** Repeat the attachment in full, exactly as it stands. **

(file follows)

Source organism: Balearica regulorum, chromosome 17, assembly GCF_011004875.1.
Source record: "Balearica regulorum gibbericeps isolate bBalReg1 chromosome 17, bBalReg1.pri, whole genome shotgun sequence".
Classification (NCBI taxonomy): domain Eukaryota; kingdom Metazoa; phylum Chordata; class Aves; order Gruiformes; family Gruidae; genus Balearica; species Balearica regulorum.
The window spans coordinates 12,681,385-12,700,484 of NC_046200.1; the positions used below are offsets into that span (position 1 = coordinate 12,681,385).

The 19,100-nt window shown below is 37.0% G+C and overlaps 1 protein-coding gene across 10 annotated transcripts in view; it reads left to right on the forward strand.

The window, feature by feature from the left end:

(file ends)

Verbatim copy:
Source organism: Balearica regulorum, chromosome 17, assembly GCF_011004875.1.
Source record: "Balearica regulorum gibbericeps isolate bBalReg1 chromosome 17, bBalReg1.pri, whole genome shotgun sequence".
Classification (NCBI taxonomy): domain Eukaryota; kingdom Metazoa; phylum Chordata; class Aves; order Gruiformes; family Gruidae; genus Balearica; species Balearica regulorum.
The window spans coordinates 12,681,385-12,700,484 of NC_046200.1; the positions used below are offsets into that span (position 1 = coordinate 12,681,385).

The 19,100-nt window shown below is 37.0% G+C and overlaps 1 protein-coding gene across 10 annotated transcripts in view; it reads left to right on the forward strand.

The window, feature by feature from the left end: